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More Americans are using ride-hailing apps

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A traveler waits to be picked up by a ride-hailing service at Ronald Reagan Washington National Airport. (Tom Williams/CQ Roll Call)
Share of Americans who have used ride-hailing services has more than doubled since 2015

The share of Americans who use ride-hailing services has increased dramatically. Today, 36% of U.S. adults say they have ever used a ride-hailing service such as Uber or Lyft, according to a Pew Research Center survey conducted in fall 2018. By comparison, just 15% of Americans said they had used these services in late 2015, and one-third had never heard of ride-hailing before.

Ride-hailing has become more common across most demographic groups

Ride-hailing use has increased across most demographic groups, but adoption figures continue to vary by age, educational attainment and income level. For example, roughly half of Americans ages 18 to 29 (51%) say they have used a ride-hailing service, compared with 24% of those ages 50 and older. Those whose annual household income is $75,000 or more are roughly twice as likely as those earning less than $30,000 to have used these services (53% vs. 24%). And over half of adults with a bachelor’s or advanced degree (55%) say they have used these services, compared with 20% of those who have a high school diploma or less.

Ridership also varies substantially in different types of communities. While 45% of urban residents and 40% of suburban residents have used a ride-hailing app, only 19% of Americans living in rural areas have done so. (This survey categorized Americans as urban, suburban or rural based on their own description of their community type.)

Wide urban-rural gaps in ride-hailing among younger, more affluent adults

Notably, adoption gaps between urban and rural Americans are present even within groups that collectively use ride-hailing services at high rates. For example, among Americans who earn $75,000 or more annually, urban residents are more than twice as likely to have used these services as high-income individuals living in rural communities (71% vs. 32%). Substantial urban-rural differences also exist among Americans with a college degree and among those ages 18 to 29.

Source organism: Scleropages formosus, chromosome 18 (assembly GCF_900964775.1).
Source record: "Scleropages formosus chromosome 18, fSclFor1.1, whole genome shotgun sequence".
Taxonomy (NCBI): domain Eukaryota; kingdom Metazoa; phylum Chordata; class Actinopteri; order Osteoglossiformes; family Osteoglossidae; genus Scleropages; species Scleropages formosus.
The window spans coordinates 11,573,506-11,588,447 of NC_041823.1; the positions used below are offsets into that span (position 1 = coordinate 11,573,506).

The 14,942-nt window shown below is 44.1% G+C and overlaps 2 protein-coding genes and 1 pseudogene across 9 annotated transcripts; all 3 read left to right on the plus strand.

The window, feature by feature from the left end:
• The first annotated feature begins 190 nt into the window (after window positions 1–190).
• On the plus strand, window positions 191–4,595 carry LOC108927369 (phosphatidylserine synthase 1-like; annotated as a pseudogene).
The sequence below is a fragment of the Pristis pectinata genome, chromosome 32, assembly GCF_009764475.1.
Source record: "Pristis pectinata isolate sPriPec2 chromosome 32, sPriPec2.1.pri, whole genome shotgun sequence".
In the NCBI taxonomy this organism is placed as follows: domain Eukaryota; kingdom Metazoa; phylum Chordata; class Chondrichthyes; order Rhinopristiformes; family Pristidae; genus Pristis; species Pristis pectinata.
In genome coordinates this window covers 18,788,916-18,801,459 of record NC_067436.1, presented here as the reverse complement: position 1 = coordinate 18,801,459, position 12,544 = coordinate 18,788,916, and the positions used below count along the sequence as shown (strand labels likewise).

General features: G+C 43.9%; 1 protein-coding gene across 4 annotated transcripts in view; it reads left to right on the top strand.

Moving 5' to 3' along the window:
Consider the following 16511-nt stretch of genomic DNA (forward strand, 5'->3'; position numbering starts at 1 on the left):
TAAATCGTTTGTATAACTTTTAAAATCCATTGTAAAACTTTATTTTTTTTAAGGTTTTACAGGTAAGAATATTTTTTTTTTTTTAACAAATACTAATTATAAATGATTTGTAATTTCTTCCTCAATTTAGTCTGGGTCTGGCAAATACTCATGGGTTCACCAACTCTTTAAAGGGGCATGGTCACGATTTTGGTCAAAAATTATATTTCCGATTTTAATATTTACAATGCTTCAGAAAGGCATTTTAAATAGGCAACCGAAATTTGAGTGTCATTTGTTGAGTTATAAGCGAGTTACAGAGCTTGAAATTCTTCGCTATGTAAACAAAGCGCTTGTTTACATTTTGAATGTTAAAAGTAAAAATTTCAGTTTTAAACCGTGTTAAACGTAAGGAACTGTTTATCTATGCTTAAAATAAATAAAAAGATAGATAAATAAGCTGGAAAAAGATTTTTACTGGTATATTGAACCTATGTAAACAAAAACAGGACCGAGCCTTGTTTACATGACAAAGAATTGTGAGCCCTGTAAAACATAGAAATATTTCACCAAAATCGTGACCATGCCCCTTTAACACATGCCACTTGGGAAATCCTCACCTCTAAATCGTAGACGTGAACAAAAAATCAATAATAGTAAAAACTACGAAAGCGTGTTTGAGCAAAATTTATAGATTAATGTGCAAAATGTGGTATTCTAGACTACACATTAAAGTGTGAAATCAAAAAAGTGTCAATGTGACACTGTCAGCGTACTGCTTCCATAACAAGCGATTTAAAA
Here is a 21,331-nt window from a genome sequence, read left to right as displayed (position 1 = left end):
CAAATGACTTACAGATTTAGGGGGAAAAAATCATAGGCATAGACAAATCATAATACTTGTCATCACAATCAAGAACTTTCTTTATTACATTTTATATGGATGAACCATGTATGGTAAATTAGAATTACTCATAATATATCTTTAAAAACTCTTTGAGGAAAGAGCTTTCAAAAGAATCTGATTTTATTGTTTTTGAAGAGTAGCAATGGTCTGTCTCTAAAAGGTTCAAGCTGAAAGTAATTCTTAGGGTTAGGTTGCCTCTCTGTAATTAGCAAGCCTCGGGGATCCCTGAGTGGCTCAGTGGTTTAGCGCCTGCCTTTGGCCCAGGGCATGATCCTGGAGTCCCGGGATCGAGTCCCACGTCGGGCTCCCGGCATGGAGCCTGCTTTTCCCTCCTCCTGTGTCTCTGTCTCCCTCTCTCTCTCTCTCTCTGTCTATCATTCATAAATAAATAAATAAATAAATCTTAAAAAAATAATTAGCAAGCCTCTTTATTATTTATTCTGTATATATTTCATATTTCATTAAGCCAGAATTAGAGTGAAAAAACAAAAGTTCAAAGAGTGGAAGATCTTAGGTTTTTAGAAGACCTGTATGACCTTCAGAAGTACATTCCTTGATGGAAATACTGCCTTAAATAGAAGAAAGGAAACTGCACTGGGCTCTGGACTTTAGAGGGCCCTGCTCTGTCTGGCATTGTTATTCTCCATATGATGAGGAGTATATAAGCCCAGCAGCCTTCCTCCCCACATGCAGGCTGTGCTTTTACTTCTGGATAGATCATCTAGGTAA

These differences could be related to the fact that ride-hailing services are less widespread in rural areas. This survey did not specifically ask if people knew whether ride-hailing services were available in their community, but a separate Center survey conducted earlier this year found that rural residents were significantly more likely than those living in other areas to say access to public transportation is a major problem where they live.

Ride-hailing companies have made efforts to expand their services to rural and remote areas. But lower population density, long travel distance and relatively low incentives for drivers are often cited as potential hurdles.

Even as the share of Americans who use ride-hailing has grown substantially in recent years, the new survey finds that few adults overall are making these services a part of their regular routine. Only one-in-ten users of ride-hailing services say they use these apps at least weekly, including just 2% who say they use them every day or almost every day. Another 22% are monthly users, while a majority of users (67%) utilize these services less than once a month. Put differently, a mere 4% of the U.S. adult population today uses ride-hailing apps on a weekly basis – a share that is largely unchanged from 2015, when 3% of Americans reported being weekly riders.

While only a small share of ride-hailers report using these apps weekly, some groups are more frequent users than others. Urban users (19%) are more likely to use these services weekly than suburban (6%) or rural users (5%). And users ages 18 to 49 are somewhat more likely than those 50 and older to report weekly usage (12% vs. 7%).

Note: See full topline results and methodology here